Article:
how patch a flagstone patio


  #1  
Old 08-14-23, 09:57 PM
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how patch a flagstone patio

Hello,
We have a flagstone patio that is still in very good shape. In the middle of it, there is a jacuzzi that we rarely use. We want to remove it, but it sits on a concrete pad. I'd like to get ideas on how to deal w/ that concrete pad.
But first, if you could educate me on how a patio like this is typically built? It has a concrete border. My guess would be base rocks and level sand under it. The concrete pad and border would be resting directly on the dirt.

Can I take out the concrete pad, chisel out the flagstone around the pad perimeter, and rebuilt just that section?
If that is not viable, I was thinking of building a small deck on top to cover this eye sore. In this case I guess I can anchor the deck to the concrete but not on the flagstone.

Thoughts? Thanks a bunch

 
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Old 08-15-23, 01:27 AM
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Could the pad be removed sure, not an easy task but possible. The real question is then what? Unless you have a large amount of material left over the chances of finding matching material is not likely. You could consider taking it all out and installing new across the entire surface or as you noted something that would cover the area of the spa.
 
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Old 08-15-23, 05:09 AM
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Patios can be built in different ways. You need to examine yours and not assume the stones are sitting on dirt or sand. When there is concrete or mortar around the perimeter and between the stones it is very possible the stones where laid over a concrete slab. If you had sand between your stones it's more likely they were installed over a sand bed. But since these projects are often done by less than professionals you never know for certain what's there without inspecting.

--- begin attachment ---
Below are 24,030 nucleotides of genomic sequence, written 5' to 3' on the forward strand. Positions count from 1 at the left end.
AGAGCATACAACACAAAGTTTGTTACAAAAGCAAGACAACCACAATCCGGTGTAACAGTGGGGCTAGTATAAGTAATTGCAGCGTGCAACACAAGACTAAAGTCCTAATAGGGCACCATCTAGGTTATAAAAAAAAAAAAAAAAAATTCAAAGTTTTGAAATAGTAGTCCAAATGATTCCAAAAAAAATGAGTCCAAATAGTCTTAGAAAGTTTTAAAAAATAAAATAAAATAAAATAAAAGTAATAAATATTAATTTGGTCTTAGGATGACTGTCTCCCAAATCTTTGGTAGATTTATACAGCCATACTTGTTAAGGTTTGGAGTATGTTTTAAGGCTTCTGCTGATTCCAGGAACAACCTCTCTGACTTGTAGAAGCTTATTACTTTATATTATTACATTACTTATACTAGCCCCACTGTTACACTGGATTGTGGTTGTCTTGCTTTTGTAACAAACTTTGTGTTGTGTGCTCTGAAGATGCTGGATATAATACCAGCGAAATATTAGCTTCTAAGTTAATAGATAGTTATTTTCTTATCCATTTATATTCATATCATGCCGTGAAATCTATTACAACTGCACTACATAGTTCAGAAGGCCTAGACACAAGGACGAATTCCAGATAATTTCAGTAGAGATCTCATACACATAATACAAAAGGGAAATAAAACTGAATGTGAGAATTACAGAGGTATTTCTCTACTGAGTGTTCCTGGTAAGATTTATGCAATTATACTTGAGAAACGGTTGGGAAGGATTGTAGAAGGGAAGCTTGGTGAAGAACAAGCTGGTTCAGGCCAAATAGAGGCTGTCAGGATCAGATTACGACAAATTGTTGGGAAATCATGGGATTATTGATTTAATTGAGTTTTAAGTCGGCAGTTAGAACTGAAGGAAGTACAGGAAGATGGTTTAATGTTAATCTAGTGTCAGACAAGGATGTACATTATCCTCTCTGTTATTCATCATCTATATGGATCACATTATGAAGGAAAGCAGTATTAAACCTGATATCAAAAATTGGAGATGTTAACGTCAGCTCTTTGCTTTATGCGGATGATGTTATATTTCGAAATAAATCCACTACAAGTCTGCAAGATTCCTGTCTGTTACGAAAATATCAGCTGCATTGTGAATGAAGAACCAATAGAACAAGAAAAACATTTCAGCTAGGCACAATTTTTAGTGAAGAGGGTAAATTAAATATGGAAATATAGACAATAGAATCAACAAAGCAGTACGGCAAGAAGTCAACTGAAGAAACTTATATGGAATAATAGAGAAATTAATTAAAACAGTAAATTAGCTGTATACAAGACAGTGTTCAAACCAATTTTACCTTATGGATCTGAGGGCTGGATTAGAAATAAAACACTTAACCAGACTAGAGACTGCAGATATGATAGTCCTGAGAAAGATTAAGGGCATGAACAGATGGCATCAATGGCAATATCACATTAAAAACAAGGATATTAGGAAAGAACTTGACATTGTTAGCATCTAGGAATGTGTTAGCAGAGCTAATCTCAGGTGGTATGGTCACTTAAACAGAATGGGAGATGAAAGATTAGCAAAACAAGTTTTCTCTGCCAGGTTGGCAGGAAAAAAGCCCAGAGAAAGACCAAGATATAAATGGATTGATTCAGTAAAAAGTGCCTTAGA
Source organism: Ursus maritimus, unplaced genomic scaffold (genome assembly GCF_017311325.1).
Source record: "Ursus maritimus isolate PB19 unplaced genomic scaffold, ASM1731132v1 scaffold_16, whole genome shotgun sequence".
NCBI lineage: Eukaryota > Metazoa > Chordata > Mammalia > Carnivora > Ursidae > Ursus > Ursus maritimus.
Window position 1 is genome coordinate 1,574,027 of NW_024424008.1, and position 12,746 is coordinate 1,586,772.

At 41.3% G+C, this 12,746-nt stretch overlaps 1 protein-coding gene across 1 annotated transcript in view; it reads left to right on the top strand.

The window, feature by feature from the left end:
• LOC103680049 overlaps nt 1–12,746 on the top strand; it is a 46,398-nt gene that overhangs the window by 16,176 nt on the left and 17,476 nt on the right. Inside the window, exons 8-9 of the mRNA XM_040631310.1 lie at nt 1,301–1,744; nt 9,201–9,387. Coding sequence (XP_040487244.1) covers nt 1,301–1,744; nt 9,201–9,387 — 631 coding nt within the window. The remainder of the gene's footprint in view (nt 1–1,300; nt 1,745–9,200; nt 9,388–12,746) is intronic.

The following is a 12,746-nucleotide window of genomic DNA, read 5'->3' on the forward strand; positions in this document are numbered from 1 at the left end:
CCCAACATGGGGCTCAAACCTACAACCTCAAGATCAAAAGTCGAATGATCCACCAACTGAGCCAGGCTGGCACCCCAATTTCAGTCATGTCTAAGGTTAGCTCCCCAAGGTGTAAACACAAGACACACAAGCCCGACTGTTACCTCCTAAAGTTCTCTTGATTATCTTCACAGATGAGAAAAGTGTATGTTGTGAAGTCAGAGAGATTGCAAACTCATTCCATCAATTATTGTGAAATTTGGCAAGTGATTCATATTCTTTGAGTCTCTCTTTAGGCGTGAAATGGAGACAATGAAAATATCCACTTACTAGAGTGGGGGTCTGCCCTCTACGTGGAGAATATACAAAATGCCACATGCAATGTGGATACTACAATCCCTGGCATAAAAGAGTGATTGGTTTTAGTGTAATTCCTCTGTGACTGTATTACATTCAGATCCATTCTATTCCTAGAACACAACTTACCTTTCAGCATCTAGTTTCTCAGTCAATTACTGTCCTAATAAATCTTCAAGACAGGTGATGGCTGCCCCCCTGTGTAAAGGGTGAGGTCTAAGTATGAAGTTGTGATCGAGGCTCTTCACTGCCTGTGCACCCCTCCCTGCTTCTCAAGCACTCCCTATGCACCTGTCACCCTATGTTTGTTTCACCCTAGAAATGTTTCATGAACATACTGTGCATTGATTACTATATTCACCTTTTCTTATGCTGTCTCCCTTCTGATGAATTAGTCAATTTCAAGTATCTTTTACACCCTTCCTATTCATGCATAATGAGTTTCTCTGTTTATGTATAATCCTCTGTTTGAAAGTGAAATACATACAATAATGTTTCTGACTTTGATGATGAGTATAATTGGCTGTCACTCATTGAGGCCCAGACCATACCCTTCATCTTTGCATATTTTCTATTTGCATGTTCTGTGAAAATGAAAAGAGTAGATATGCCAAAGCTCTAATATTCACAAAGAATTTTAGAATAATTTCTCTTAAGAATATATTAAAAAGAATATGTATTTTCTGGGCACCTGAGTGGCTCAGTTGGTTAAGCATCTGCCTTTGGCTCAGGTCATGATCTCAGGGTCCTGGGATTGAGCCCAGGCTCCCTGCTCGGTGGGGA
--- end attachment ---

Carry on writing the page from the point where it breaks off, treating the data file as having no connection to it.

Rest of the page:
Have you looked underneath the spa? Why do you think it's just concrete? Do you see where the stone was saw cut in a straight line around the base of the spa? It is more likely the stone extends underneath the spa with the spa just sitting on top.

Like Marq1 mentioned. Have you found a source of stone that matches? That should be your first step for without it what are you going to do?
 
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Old 08-16-23, 12:18 AM
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Thanks for your input. This color is quite standard and it should be easy to match given there is quite a bit of variation (some are light and some are dark)
How can I inspect what is underneath without breaking it? It is possible the stones sit on a concrete slab because the mortar between the stones has been holding up for 25 years now. I would guess sand underneath would allow for more movement and crack the joints.
The concrete pad of the spa is a straight line. The pad is flush with the stone, thus I don't believe there are stones under it. My guess is they poured the square pad first, then cut and lay the stones to meet the pad.

But I would very much like to know what is under the spa and the stones to better find a solution for it. How would I go about it?
 
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Old 08-16-23, 01:00 AM
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How would I go about it?
No way to know till a portion is taken apart.
 
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Old 08-16-23, 04:51 AM
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You can drill a hole if you are experienced enough to know the "feel" of what your drilling through and by what the bit brings to the surface. Other than that you just have to jump into the project and deal with what you find.

If you remove the spa you can then demo the concrete pad. That should give you access to the side of the patio to see it's profile and what layers it's made of.
 
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Old 08-26-23, 12:56 AM
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Let's say I remove the pad under the spa. So we think there are just 2 options.
1) the patio is on top of sand. Then I can just chisel out the flagstones around the pad, pour sand and lay new flag stone
2) there is concrete under the flagstones. I think, it's more complicated because it would be one concrete pad and I can't just break it. I would need to grind it down to the same level as under the flagstones before I can fill it with flagstones.
Am I on the right track here?

Thanks
 
 

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